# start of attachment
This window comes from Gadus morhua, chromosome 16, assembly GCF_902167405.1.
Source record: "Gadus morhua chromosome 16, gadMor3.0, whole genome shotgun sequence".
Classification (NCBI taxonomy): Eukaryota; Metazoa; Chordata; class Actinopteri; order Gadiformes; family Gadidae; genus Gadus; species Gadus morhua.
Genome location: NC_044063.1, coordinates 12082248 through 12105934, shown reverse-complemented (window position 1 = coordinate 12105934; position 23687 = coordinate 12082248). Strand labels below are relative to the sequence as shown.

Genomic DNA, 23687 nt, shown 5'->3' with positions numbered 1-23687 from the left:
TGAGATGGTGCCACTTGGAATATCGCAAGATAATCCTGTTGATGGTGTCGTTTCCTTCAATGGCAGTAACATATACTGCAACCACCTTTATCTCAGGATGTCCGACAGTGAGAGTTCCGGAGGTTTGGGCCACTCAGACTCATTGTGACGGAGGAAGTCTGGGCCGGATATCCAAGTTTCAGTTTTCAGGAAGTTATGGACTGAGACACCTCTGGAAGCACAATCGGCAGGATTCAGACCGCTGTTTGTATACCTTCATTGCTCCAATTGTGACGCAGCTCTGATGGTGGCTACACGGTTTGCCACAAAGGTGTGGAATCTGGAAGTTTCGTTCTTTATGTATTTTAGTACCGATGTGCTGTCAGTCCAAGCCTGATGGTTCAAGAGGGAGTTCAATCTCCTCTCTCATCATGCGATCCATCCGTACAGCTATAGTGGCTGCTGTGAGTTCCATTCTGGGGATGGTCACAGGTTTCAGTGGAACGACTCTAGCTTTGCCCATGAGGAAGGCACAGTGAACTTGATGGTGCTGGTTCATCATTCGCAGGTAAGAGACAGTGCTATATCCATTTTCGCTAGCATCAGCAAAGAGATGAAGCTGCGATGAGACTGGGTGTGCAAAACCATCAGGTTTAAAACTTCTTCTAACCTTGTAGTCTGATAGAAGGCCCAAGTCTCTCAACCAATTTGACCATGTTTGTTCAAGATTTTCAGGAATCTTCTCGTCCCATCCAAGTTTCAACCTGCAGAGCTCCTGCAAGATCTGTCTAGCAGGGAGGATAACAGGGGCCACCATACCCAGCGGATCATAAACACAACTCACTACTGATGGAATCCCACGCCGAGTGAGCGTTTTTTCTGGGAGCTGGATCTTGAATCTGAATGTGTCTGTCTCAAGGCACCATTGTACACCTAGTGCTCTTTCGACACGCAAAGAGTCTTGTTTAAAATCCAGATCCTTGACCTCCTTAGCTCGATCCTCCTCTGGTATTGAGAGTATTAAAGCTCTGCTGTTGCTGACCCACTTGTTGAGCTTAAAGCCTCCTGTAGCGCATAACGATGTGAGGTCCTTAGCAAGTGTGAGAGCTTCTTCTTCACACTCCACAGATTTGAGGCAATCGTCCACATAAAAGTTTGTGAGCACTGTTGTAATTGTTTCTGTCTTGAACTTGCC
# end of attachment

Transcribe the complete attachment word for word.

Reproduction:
This window comes from Gadus morhua, chromosome 16, assembly GCF_902167405.1.
Source record: "Gadus morhua chromosome 16, gadMor3.0, whole genome shotgun sequence".
Classification (NCBI taxonomy): Eukaryota; Metazoa; Chordata; class Actinopteri; order Gadiformes; family Gadidae; genus Gadus; species Gadus morhua.
Genome location: NC_044063.1, coordinates 12082248 through 12105934, shown reverse-complemented (window position 1 = coordinate 12105934; position 23687 = coordinate 12082248). Strand labels below are relative to the sequence as shown.

Genomic DNA, 23687 nt, shown 5'->3' with positions numbered 1-23687 from the left:
TGAGATGGTGCCACTTGGAATATCGCAAGATAATCCTGTTGATGGTGTCGTTTCCTTCAATGGCAGTAACATATACTGCAACCACCTTTATCTCAGGATGTCCGACAGTGAGAGTTCCGGAGGTTTGGGCCACTCAGACTCATTGTGACGGAGGAAGTCTGGGCCGGATATCCAAGTTTCAGTTTTCAGGAAGTTATGGACTGAGACACCTCTGGAAGCACAATCGGCAGGATTCAGACCGCTGTTTGTATACCTTCATTGCTCCAATTGTGACGCAGCTCTGATGGTGGCTACACGGTTTGCCACAAAGGTGTGGAATCTGGAAGTTTCGTTCTTTATGTATTTTAGTACCGATGTGCTGTCAGTCCAAGCCTGATGGTTCAAGAGGGAGTTCAATCTCCTCTCTCATCATGCGATCCATCCGTACAGCTATAGTGGCTGCTGTGAGTTCCATTCTGGGGATGGTCACAGGTTTCAGTGGAACGACTCTAGCTTTGCCCATGAGGAAGGCACAGTGAACTTGATGGTGCTGGTTCATCATTCGCAGGTAAGAGACAGTGCTATATCCATTTTCGCTAGCATCAGCAAAGAGATGAAGCTGCGATGAGACTGGGTGTGCAAAACCATCAGGTTTAAAACTTCTTCTAACCTTGTAGTCTGATAGAAGGCCCAAGTCTCTCAACCAATTTGACCATGTTTGTTCAAGATTTTCAGGAATCTTCTCGTCCCATCCAAGTTTCAACCTGCAGAGCTCCTGCAAGATCTGTCTAGCAGGGAGGATAACAGGGGCCACCATACCCAGCGGATCATAAACACAACTCACTACTGATGGAATCCCACGCCGAGTGAGCGTTTTTTCTGGGAGCTGGATCTTGAATCTGAATGTGTCTGTCTCAAGGCACCATTGTACACCTAGTGCTCTTTCGACACGCAAAGAGTCTTGTTTAAAATCCAGATCCTTGACCTCCTTAGCTCGATCCTCCTCTGGTATTGAGAGTATTAAAGCTCTGCTGTTGCTGACCCACTTGTTGAGCTTAAAGCCTCCTGTAGCGCATAACGATGTGAGGTCCTTAGCAAGTGTGAGAGCTTCTTCTTCACACTCCACAGATTTGAGGCAATCGTCCACATAAAAGTTTGTGAGCACTGTTGTAATTGTTTCTGTCTTGAACTTGCC